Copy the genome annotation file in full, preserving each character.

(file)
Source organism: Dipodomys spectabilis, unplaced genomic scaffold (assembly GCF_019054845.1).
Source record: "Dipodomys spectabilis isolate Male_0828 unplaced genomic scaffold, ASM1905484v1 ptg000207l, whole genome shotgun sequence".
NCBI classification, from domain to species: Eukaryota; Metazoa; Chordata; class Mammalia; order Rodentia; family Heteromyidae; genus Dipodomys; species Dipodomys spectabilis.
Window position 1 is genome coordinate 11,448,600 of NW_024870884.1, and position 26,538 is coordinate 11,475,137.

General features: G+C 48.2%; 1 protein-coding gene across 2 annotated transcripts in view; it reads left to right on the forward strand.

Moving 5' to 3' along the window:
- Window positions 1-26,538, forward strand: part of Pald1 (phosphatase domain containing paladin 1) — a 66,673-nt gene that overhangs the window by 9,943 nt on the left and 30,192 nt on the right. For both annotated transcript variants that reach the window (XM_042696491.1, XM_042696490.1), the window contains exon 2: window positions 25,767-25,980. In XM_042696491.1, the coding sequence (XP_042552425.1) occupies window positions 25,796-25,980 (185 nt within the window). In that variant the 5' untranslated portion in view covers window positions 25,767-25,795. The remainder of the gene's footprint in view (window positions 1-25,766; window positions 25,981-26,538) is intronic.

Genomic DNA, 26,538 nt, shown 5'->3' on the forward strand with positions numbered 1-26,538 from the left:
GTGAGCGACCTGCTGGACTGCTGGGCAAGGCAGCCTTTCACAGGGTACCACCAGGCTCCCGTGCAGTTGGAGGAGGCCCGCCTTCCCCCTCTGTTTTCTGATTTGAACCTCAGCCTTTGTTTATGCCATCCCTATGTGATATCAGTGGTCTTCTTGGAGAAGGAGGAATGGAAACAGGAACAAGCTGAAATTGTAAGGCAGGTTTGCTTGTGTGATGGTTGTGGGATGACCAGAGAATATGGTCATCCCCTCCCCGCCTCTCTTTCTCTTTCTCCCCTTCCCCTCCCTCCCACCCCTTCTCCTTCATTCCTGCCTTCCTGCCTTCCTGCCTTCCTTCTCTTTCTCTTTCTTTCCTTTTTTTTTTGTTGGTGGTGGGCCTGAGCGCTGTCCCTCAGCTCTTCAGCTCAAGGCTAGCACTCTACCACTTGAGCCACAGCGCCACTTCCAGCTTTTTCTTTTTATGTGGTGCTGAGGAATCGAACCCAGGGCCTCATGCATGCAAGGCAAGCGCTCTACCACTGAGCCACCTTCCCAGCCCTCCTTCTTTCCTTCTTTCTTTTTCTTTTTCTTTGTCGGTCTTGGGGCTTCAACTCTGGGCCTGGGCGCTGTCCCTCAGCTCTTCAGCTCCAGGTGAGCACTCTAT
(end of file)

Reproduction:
Source organism: Dipodomys spectabilis, unplaced genomic scaffold (assembly GCF_019054845.1).
Source record: "Dipodomys spectabilis isolate Male_0828 unplaced genomic scaffold, ASM1905484v1 ptg000207l, whole genome shotgun sequence".
NCBI classification, from domain to species: Eukaryota; Metazoa; Chordata; class Mammalia; order Rodentia; family Heteromyidae; genus Dipodomys; species Dipodomys spectabilis.
Window position 1 is genome coordinate 11,448,600 of NW_024870884.1, and position 26,538 is coordinate 11,475,137.

General features: G+C 48.2%; 1 protein-coding gene across 2 annotated transcripts in view; it reads left to right on the forward strand.

Moving 5' to 3' along the window:
- Window positions 1-26,538, forward strand: part of Pald1 (phosphatase domain containing paladin 1) — a 66,673-nt gene that overhangs the window by 9,943 nt on the left and 30,192 nt on the right. For both annotated transcript variants that reach the window (XM_042696491.1, XM_042696490.1), the window contains exon 2: window positions 25,767-25,980. In XM_042696491.1, the coding sequence (XP_042552425.1) occupies window positions 25,796-25,980 (185 nt within the window). In that variant the 5' untranslated portion in view covers window positions 25,767-25,795. The remainder of the gene's footprint in view (window positions 1-25,766; window positions 25,981-26,538) is intronic.

Genomic DNA, 26,538 nt, shown 5'->3' on the forward strand with positions numbered 1-26,538 from the left:
GTGAGCGACCTGCTGGACTGCTGGGCAAGGCAGCCTTTCACAGGGTACCACCAGGCTCCCGTGCAGTTGGAGGAGGCCCGCCTTCCCCCTCTGTTTTCTGATTTGAACCTCAGCCTTTGTTTATGCCATCCCTATGTGATATCAGTGGTCTTCTTGGAGAAGGAGGAATGGAAACAGGAACAAGCTGAAATTGTAAGGCAGGTTTGCTTGTGTGATGGTTGTGGGATGACCAGAGAATATGGTCATCCCCTCCCCGCCTCTCTTTCTCTTTCTCCCCTTCCCCTCCCTCCCACCCCTTCTCCTTCATTCCTGCCTTCCTGCCTTCCTGCCTTCCTTCTCTTTCTCTTTCTTTCCTTTTTTTTTTGTTGGTGGTGGGCCTGAGCGCTGTCCCTCAGCTCTTCAGCTCAAGGCTAGCACTCTACCACTTGAGCCACAGCGCCACTTCCAGCTTTTTCTTTTTATGTGGTGCTGAGGAATCGAACCCAGGGCCTCATGCATGCAAGGCAAGCGCTCTACCACTGAGCCACCTTCCCAGCCCTCCTTCTTTCCTTCTTTCTTTTTCTTTTTCTTTGTCGGTCTTGGGGCTTCAACTCTGGGCCTGGGCGCTGTCCCTCAGCTCTTCAGCTCCAGGTGAGCACTCTAT